By Jennifer Sadler
The Settlement House movement began in early 19th century England in response to rising unemployment and widespread poverty. The early settlement houses offered food, shelter and education through the help of volunteers, scholars and religious leaders who settled within the neighborhoods they served. These welfare workers developed the concept of social work as it is known today. The concept of Settlement Houses spread to America via pioneers such as Stanton Coit and Jane Addams. Coit founded the first U.S. settlement, Neighborhood Guild, in 1886 to serve new immigrant populations on the lower east side of New York City. Addams followed by founding Hull House, perhaps the most well-known of all Settlement Houses, on the west side of Chicago in 1889. Both houses employed the traditional settlement philosophy—a holistic approach to neighborhood improvement and a belief that social change comes through indigenous leaders and organizations. In this way, settlements differed from other social service agencies of their time and played a key role in addressing the issues facing local neighborhoods.
For more than 100 years, settlement houses across the U.S. have provided a welcoming place where community members have the opportunity to participate in services and activities that improve their lives including education, housing, health care, employment opportunities, recreation and the arts. By 1910, settlement houses had become permanent fixtures on the American urban landscape, with 400 of them stretching across the country, taking a leading role in social reform and child welfare.
One of the revolutionary characteristics of the Settlement House movement was that many of the most important leadership roles were filled by women, in an era when women were mostly excluded from leadership roles in business and government. Approximately half of the major U.S. settlement houses were led and staffed predominantly by women.
The Settlement House movement in the United States was popularized by the historic work of Jane Addams. Addams was a noted leader of the women’s suffrage movement and the first female recipient of the Nobel Peace Prize. Addams’ work led to reforms with long-lasting effect and many programs that exist today.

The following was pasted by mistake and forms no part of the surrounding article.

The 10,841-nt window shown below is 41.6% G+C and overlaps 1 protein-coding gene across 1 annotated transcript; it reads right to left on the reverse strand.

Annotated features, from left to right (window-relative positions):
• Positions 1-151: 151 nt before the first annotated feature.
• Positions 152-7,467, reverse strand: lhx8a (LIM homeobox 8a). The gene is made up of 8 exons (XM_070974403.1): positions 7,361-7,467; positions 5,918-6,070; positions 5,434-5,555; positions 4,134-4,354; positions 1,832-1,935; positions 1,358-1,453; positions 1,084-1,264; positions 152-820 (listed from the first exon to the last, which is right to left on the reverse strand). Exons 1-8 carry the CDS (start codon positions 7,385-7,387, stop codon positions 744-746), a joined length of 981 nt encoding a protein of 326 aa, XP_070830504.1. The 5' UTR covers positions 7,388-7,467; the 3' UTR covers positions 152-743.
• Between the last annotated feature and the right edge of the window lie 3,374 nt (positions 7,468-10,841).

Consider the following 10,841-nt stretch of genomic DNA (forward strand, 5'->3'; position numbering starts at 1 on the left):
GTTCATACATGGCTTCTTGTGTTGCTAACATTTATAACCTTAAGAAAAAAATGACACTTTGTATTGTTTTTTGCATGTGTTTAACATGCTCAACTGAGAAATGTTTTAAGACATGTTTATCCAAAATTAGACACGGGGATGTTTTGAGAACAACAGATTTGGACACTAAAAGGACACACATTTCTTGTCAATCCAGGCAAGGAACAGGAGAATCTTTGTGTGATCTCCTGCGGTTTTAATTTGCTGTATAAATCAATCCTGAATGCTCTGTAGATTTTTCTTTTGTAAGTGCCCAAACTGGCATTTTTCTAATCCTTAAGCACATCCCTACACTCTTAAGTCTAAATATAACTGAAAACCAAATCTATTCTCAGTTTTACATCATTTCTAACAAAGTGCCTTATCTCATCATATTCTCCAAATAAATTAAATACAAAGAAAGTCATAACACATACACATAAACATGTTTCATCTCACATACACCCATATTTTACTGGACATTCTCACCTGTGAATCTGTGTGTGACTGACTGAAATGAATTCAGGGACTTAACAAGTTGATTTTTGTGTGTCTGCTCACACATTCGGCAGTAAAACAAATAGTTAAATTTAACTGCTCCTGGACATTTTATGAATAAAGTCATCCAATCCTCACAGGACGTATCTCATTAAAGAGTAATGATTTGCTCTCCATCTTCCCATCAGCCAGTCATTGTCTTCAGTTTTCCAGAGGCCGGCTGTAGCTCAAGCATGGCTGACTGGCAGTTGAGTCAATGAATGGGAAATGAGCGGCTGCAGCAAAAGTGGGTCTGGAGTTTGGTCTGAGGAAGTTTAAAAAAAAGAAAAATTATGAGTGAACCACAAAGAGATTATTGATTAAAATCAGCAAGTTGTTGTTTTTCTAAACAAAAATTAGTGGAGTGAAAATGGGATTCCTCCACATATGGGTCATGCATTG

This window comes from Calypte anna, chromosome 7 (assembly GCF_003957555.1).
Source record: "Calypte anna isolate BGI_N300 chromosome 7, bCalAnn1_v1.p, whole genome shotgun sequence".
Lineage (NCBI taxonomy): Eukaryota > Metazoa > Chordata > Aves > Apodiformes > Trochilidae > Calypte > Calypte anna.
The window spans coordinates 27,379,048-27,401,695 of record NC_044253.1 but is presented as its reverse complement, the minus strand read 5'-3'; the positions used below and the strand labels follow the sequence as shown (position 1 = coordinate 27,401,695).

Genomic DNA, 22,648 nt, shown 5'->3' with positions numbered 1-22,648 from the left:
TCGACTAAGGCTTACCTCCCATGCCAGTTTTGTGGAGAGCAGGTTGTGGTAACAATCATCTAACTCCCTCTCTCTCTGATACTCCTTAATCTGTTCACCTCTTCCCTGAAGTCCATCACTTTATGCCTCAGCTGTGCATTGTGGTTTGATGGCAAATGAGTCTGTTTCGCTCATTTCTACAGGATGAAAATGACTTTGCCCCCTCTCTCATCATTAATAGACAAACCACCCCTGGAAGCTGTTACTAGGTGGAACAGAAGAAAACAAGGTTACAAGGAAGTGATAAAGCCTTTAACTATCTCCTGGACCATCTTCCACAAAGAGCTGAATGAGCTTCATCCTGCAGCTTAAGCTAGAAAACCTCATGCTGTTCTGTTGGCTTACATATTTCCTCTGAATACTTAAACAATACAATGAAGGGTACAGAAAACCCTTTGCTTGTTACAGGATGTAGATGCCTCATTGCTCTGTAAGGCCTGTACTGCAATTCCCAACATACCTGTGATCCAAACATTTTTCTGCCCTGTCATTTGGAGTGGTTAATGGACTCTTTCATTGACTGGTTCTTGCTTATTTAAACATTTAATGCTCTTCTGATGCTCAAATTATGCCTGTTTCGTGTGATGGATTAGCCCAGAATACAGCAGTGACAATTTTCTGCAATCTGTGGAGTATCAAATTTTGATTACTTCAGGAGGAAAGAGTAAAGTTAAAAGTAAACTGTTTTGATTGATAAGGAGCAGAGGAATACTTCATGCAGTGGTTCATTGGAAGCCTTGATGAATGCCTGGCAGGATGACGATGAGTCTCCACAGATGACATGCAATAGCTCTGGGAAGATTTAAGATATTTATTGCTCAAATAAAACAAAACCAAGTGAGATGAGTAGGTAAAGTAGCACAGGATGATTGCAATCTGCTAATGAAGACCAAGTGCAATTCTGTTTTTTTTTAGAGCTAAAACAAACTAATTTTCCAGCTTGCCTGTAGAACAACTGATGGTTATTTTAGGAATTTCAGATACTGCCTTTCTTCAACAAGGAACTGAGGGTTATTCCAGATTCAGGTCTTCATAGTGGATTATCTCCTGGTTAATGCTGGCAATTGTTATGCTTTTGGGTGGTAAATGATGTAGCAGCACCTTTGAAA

Since World War II, the number of settlements has fluctuated. According to the United Neighborhood Centers Association (UNCA), it is estimated that there are more than 900 settlement houses across the U.S. today. Formerly known as the National Federation of Settlements and Neighborhood Centers, the UNCA was founded in 1911 by Addams and other pioneers of the settlement movement.
There is also an International Federation of Settlements and Neighborhood Centers, which was organized in 1926 and now has a membership of more than 4500 settlement houses and neighborhood centers around the world.
While many of the original services continue today, the structure of the settlement has changed. Social workers are no longer in residence at the houses, which now operate with paid staff and larger budgets.
The Columbus Federation of Settlements (CFS) is a coalition of seven neighborhood-based organizations clustered in and around the central city where need is highest and residents face multiple daily challenges. The CFS helps individuals and groups build upon their strengths and draw upon community resources. It is this historic focus on the neighborhood that differentiates Settlement Houses in Columbus from other social service agencies.
The federation includes Central Community House, Godman Guild Association, Clintonville-Beechwold Community Resources Center, Neighborhood House, Gladden Community House, St. Stephen’s Community House and South Side Settlement House.
According to Louise Alluis, executive director for the CFS, the Godman Guild Association, founded in 1898, is the oldest of the seven Columbus Settlement Houses. Four of the seven have been serving their neighborhoods for more than 100 years each. Taken together, the Settlement Houses have a collective 635 years of service to Columbus neighborhoods. Through the CFS, all of the Settlement Houses have worked together to some extent for the past 50 years.